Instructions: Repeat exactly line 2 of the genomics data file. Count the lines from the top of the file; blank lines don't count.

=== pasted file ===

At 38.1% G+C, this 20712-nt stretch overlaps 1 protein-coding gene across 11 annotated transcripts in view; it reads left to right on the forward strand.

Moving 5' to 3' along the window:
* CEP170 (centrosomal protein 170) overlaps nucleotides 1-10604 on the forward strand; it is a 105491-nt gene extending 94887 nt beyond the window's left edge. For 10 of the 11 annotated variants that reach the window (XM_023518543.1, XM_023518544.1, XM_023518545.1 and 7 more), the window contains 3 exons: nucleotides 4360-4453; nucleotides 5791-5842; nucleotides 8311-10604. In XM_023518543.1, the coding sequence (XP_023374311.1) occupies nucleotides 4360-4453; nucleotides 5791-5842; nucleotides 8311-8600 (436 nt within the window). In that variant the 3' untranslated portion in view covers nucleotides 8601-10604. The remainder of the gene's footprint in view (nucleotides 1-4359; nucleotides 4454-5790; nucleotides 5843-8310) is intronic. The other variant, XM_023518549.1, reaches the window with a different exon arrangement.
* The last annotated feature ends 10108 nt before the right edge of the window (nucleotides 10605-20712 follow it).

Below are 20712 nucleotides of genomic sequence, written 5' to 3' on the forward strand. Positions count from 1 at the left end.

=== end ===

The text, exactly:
Moving 5' to 3' along the window: